November 26th, 2013 | Album reviews

Viola Tada


If you start playing this in your car, as I did, you’ll be incapable of ever removing it. The word “garage rock” has been bandied about with these Kansas City punk rockers, but that’s an inadequate description of the sweet meat–what we have here has the “nothing left to lose” gleefulness of late-era, pre-hardcore first generation punk: I’m talking Wire, or Killing Joke, or “Not All Right”-era Germs, maybe even a little Subhumans—I mean the U.K. ones, but it works either way, just name your faves and you’ll hear a little flavor here. Of course, this may not be as political or un-ironic as the punk of those early days, but what it lacks in “Kids Are United” grandeur it more than makes up for in the gleeful dual female/male vocals, the female ones provided by Sarica Douglas with the kind of Manson-girl sonorousness that sounds like Pauline Murray of Penetration had decided to do a little creepy-crawling—until she changes it up and gets all Dinah Cancer on tracks like “Grave.” Her male compatriot and guitarist is Brock Potucek, famous mostly for illustrating the pages of L.A. RECORD! But he’s also been in bands like Holy Shit with Ariel Pink, and if you’re wondering how he could move from that kind of project to this, listen closely to the noise ornamentation that flits about the outskirts of the songs—each time it goes round in your car stereo, you’ll pick out more little bits that reveal the band’s secret obsession with avant-classical mystery.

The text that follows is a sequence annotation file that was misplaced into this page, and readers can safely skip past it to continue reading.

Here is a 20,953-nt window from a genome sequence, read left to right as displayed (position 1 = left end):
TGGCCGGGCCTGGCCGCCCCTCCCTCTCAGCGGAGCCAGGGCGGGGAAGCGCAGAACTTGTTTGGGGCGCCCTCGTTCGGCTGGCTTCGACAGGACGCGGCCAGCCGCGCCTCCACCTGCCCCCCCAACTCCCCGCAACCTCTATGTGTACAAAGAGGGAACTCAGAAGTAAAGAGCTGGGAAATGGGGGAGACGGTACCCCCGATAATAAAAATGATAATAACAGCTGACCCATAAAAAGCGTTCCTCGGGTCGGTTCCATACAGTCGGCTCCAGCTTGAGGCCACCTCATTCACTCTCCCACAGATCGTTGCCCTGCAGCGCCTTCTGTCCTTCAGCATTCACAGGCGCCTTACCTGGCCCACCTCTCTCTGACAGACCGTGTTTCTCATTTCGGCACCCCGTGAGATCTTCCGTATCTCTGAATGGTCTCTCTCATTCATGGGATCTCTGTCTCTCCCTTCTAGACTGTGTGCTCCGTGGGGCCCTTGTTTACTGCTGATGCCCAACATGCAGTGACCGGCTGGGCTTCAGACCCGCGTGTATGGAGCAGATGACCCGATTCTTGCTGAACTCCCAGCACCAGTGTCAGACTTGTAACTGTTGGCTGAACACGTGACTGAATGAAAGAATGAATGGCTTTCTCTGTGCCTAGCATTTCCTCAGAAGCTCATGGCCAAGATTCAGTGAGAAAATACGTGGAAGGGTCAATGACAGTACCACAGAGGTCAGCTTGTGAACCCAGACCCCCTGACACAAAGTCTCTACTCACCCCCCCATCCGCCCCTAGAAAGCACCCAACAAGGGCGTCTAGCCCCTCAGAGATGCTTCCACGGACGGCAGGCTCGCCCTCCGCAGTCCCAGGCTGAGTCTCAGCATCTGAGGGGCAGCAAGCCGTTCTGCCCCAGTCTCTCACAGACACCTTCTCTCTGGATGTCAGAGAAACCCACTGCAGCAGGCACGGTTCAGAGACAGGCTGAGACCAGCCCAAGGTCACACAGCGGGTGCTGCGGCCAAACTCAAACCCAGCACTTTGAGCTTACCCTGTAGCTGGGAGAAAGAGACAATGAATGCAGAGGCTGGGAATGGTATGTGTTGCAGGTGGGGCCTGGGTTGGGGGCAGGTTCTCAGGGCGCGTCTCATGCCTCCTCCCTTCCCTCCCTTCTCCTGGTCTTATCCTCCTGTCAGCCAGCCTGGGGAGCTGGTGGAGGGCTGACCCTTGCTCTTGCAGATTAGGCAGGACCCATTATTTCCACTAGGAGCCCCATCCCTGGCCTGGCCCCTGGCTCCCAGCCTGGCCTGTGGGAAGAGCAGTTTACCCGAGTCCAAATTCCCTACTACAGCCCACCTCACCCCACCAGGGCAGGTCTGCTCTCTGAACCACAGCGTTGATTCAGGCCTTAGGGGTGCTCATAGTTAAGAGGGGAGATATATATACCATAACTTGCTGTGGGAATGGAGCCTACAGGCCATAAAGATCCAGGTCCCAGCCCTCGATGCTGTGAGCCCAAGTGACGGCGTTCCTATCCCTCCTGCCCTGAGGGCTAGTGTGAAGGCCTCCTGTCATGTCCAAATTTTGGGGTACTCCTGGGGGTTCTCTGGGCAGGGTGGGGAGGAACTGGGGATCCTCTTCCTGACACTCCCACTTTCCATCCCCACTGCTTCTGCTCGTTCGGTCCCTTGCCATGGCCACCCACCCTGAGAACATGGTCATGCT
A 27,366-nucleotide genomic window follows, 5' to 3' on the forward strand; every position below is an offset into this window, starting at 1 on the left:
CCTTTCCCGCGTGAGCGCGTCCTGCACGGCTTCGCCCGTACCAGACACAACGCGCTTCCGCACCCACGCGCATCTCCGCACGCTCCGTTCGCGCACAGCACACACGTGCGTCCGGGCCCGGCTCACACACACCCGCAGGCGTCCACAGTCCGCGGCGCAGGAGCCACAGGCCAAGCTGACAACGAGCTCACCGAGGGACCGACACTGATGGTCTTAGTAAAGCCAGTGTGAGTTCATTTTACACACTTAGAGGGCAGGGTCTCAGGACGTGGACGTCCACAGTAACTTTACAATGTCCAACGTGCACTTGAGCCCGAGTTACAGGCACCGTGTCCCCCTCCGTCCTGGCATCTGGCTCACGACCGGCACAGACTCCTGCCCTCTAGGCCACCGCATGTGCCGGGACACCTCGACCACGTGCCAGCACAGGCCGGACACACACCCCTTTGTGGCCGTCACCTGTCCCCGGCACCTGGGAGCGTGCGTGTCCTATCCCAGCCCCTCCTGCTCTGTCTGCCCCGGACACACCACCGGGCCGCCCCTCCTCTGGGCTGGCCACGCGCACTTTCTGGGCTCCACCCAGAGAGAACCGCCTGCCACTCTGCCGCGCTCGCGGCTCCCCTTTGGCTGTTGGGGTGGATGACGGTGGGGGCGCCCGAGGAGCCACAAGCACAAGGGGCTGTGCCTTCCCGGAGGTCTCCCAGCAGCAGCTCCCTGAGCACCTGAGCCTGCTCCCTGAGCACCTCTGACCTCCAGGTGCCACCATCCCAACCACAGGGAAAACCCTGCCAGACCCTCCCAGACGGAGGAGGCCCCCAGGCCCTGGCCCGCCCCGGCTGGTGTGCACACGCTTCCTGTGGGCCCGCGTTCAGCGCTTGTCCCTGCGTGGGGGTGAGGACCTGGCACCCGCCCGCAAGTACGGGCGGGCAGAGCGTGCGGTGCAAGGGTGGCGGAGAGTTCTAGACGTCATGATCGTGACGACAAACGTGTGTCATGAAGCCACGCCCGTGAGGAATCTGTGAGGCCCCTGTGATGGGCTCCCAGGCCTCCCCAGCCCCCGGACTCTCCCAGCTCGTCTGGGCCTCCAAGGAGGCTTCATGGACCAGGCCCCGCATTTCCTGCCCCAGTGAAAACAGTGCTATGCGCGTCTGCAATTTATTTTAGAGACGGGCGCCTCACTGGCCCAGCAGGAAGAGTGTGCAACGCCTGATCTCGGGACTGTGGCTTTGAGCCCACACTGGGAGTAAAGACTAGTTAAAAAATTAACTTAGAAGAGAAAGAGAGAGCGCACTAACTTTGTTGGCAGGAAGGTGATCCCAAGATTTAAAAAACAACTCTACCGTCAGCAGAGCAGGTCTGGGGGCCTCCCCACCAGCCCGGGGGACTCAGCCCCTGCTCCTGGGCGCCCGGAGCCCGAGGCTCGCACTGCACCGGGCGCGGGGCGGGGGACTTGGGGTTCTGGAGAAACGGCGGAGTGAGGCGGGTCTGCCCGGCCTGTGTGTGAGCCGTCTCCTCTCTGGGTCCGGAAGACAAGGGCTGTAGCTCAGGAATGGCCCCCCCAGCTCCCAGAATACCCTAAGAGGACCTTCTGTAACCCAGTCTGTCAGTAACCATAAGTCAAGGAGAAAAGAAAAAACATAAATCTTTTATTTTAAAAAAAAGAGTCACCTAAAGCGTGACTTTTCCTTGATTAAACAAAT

D.M. Collins